So as we begin to wrap up our time together, I [00:26:00] wanna ask you just a couple more questions as far as what you’ve found helpful and not helpful when it comes to sharing your book with people. Let’s first start with what’s been helpful for you to share about your book with others.  

Michael: You have to realize that to a certain extent this whole marketing thing is new to me. 

So, I’m thinking that these these interviews and things like that are going to be immensely helpful. And I know they’re fun because I’m not shy about speaking up. So in that regard and exchanges, any kind of exchange that comes about because of the book is helpful because frequently we talk, the book causes us to talk about something that’s not in the book, but it’s something that came out of the book and it leads us into other areas which are fascinating and fun. 

Just having your thoughts out there and watching people laugh and ask questions is what it’s all about. And there’s really not any downside because I don’t recognize a downside.[00:27:00] If nobody reads the book, that’s okay. I had fun writing it. But I think they’re gonna. So far so good.  

Rachel: Do you have somebody helping you with booking podcast interviews? I know you said you go and talk to the bookstores about getting your book in there. Is there somebody helping you with getting onto podcast or maybe getting a book signing or anything like that? Or is that all you, are you doing all of that? 

Michael: The book signing is all me and going to bookstores is all me. The podcasts I get information and hookups on the podcast from the publisher highbridge books. Highbridge books have really been great to work with.  

Rachel: It sounds like it, that would be helpful. 

I know not every publisher offers any assistance in that kind of marketing side of things, so that’s great that they’re willing to do at least send you some potential places you can get on and share about your book. So that’s good.  

Michael: I can only imagine, I suppose, if I was with a great big New York publisher they had paid a lot of money for the book, they’d be marketing and they’d be flying me somewhere to talk about it and all [00:28:00] that. And that seems to be an onerous chore. And not one that I necessarily relish it’s, it, I wouldn’t mind it if that had to happen. But that’s not my focus.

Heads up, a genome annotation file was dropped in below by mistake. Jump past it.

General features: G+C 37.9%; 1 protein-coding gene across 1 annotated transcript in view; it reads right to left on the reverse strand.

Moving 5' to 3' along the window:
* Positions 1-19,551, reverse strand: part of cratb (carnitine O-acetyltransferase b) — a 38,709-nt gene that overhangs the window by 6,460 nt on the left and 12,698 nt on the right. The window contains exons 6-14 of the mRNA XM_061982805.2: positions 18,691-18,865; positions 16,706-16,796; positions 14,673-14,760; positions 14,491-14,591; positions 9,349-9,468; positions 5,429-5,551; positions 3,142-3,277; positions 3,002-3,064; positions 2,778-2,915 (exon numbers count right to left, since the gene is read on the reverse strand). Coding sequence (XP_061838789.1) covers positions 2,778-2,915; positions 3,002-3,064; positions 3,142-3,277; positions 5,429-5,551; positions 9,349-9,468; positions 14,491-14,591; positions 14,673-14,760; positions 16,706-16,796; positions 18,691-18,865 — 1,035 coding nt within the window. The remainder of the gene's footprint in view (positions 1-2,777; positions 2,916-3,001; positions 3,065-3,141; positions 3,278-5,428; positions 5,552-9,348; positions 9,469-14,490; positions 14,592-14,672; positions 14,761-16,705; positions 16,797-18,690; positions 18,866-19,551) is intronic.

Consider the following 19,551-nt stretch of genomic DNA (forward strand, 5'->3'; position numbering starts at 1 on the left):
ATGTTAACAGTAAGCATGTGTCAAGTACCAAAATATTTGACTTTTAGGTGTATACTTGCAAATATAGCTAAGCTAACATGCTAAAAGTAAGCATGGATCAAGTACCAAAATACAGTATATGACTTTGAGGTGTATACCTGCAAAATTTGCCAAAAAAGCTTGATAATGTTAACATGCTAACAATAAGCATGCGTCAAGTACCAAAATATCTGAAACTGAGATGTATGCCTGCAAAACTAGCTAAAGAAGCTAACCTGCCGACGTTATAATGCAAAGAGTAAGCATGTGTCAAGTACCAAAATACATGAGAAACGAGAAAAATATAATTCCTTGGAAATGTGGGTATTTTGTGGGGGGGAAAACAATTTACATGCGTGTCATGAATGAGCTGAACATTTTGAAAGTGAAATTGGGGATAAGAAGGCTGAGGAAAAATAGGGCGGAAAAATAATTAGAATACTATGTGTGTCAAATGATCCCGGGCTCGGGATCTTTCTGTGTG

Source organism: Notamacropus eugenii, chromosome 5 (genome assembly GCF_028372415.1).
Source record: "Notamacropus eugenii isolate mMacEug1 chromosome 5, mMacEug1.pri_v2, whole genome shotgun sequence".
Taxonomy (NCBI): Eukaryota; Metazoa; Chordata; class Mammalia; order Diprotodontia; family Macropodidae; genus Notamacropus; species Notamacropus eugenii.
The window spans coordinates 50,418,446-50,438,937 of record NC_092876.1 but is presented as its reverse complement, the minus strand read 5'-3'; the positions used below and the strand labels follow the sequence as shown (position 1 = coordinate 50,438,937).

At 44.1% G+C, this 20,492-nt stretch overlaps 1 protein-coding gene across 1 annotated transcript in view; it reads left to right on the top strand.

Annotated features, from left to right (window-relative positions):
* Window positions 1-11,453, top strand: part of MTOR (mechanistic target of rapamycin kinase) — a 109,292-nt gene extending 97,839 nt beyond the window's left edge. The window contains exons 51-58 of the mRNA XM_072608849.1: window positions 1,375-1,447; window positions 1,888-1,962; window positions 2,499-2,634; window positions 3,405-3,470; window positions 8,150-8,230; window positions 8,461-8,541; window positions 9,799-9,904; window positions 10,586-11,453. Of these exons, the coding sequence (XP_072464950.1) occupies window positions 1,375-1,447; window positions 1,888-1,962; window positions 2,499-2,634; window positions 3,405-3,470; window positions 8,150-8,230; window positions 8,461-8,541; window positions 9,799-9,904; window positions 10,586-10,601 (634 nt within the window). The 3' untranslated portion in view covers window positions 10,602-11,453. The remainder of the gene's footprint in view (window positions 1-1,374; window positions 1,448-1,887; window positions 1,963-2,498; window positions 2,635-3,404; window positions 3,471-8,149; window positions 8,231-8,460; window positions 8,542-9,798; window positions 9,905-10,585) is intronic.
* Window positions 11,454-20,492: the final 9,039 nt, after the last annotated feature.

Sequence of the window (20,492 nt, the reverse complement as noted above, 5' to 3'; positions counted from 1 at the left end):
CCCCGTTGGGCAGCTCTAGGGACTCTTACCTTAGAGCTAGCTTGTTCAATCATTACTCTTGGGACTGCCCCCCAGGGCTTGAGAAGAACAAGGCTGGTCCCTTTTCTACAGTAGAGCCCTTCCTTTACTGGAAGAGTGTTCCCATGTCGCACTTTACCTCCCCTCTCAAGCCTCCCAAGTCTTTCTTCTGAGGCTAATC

I’d rather enjoy the way Highbridge books has set this up. ‘Cause they’ve led the way in a few areas, but mostly they’re just very supportive of the initiative that I want to take. I expect as time goes on, they’ll be more and more initiatives revealed to me that I might avail myself of. 

But the podcasts have come from links that they’ve set up for me and it’s fun.  

Rachel: Yeah. So I just wanna reiterate a couple things that I’m hearing you say throughout this time together. One, have fun in the process. Be open to opportunities, follow it, see where it leads. You know why you’re writing a book. You are very clear on that. You know what your end goal is. And I think that’s really important for those of us who are writing. We need to know what our expectations are for the books that we’re writing, what we want the reader to experience, what we are hoping they will [00:29:00] gain from reading our story. 

And then I also am hearing you say look for those open doors, but also do the work. Like you, you have put some time and effort. You go and talk to those bookstores, you contact those people, you didn’t just say okay, I have the book done now if it succeeds or fails, whatever.  

You are trying to help it succeed. You’re not just putting it out there and praying it does well. You are putting the effort into it and so I think that what you’ve been sharing as far as your journey and what you’re doing, I think that’s really valuable for us to remember to enjoy the process, lean into those relationships and do the work to try to make it successful, but also be okay with the maybe the not so successful moments because they’re all learning experience and they’re all opportunities for us to enjoy and gain from in different ways.  

Michael: I mean, life is made up of expectations and results, and sometimes [00:30:00] we have expectations that are unrealistic. 

So I think there’s a certain amount of maturity to creating expectations that are achievable. And then maybe the next time around, you can shoot a little higher. That sort of thing, but to have realistic expectations. And number two as you create something, whether it’s a book or anything else, don’t be hard on yourself.